strains. The development of the
Merino is entering a new phase:
objective fleece measurement and BLUP is now being used to identify
Artificial insemination and embryo transfer are
being used to accelerate the spread of their genes. The result is a
wide outcrossing between all major strains.
High price records
The world record price for a ram was A$450,000 for JC&S Lustre 53,
which sold at the 1988
Merino ram sale at Adelaide, South
Australia. In 2008, an Australian
Merino ewe was sold for A$14,000
Sheep Show and auction held at Dubbo, New South Wales.
England Tablelands superfine
Merino in snow
Merino Field Days, which display local studs, wool,
and sheep, are held during January in even numbered years in and
Walcha, New South Wales
Walcha, New South Wales district. The Annual Wool
Fashion Awards, which showcase the use of
Merino wool by fashion
designers, are hosted by the city of Armidale,
New South Wales
New South Wales in
March each year.
Animal welfare developments
In Australia, mulesing of
Merino sheep is a common practice to reduce
the incidence of flystrike. It has been attacked by animal rights and
animal welfare activists, with
PETA running a campaign against the
practice in 2004. The
PETA campaign targeted U.S. consumers by using
graphic billboards in New York City.
PETA threatened U.S.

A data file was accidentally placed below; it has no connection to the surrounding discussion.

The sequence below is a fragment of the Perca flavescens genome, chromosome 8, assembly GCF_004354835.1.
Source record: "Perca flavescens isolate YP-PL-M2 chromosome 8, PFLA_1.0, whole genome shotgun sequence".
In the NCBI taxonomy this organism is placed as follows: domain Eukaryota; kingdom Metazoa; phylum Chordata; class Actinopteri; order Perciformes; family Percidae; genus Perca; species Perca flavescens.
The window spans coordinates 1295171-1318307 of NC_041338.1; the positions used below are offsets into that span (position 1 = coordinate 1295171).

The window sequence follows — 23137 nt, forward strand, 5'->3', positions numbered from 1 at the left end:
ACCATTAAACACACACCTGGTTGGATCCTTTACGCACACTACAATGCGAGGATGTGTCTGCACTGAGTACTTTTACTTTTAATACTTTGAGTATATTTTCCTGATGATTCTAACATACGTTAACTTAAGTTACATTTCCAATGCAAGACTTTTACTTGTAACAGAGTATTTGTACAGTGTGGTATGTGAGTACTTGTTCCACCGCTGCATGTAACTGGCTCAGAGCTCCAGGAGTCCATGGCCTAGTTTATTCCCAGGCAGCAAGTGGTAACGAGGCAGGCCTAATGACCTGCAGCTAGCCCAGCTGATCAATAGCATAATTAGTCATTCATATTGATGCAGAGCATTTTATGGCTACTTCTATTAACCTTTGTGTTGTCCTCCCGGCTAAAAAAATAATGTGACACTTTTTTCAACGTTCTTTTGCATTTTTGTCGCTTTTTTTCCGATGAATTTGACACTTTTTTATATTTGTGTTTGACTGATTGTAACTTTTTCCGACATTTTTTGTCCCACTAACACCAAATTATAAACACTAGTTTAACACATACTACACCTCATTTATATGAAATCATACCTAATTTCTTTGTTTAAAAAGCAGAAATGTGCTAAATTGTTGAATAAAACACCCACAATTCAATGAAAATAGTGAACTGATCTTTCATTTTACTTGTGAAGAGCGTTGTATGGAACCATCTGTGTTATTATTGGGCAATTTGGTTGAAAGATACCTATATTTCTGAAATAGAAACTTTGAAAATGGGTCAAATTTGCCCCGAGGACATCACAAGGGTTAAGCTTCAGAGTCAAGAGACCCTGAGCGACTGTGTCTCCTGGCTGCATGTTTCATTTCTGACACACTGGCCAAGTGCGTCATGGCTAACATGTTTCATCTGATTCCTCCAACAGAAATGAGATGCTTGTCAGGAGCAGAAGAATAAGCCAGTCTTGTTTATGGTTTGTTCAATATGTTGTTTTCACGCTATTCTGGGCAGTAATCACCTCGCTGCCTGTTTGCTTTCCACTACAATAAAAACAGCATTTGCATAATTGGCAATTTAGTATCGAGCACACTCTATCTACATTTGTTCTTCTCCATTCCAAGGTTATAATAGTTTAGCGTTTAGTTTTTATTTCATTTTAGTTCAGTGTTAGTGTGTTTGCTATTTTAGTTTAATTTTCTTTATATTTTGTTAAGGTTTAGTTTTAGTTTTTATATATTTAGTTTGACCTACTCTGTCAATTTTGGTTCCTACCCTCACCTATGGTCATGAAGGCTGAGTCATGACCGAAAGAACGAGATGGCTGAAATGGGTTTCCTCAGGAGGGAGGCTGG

manufacturers with television advertisements showing their companies'
support of mulesing. Fashion retailers including Abercrombie &
Gap Inc and
Nordstrom and George (UK) stopped stocking
Merino wool products.
The Animal Welfare Advisory Committee to the
New Zealand Ministry of
Agriculture Code of recommendations and minimum standards for the
welfare of Sheep, considers mulesing a "special technique" which is
performed on some
Merino sheep at a small number of farms in New
In 2008, mulesing once again became a topical issue in Sweden, with a
documentary on mulesing shown on Swedish television. This was
followed by allegations of bribery and intimidation by Australian
government and wool industry officials; the allegations were
disputed by the wool industry. Several European clothing
retailers, including H&M, stopped stocking products made with
Merino wool from Australia.
New strains of Merinos that do not require mulesing are being promoted
in South Australia.
'Thin-skinned' sheep from western Victoria are also being promoted as
Merino being shorn, Lismore, Victoria
Arkhar-Merino, a crossbreed with wild Urials
Booroola Merino, prolific
Peppin Merino, dominant Australian
Merino wool". Oviedo, Florida: NuMei. Retrieved 27 November
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^ Stock and Land Retrieved on 2008-9-8
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Merino Field Days Retrieved 2010-1-9
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Wool Fashion Awards Retrieved 2010-1-9
^ "Abercrombie & Fitch Pledges Not to Use Australian
Mulesing and Live Exports End". PETA.org. Retrieved
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Sheep Archived June 5, 2008, at the Wayback Machine.
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Wikimedia Commons has media related to Merino.
Wikisource has the text of the 1921
Collier's Encyclopedia article
Oklahoma State University -
Merino reference page
The American Delaine &
Merino Record Association
Sheep Breeders Association
The Australian Association of Stud
New Zealand Me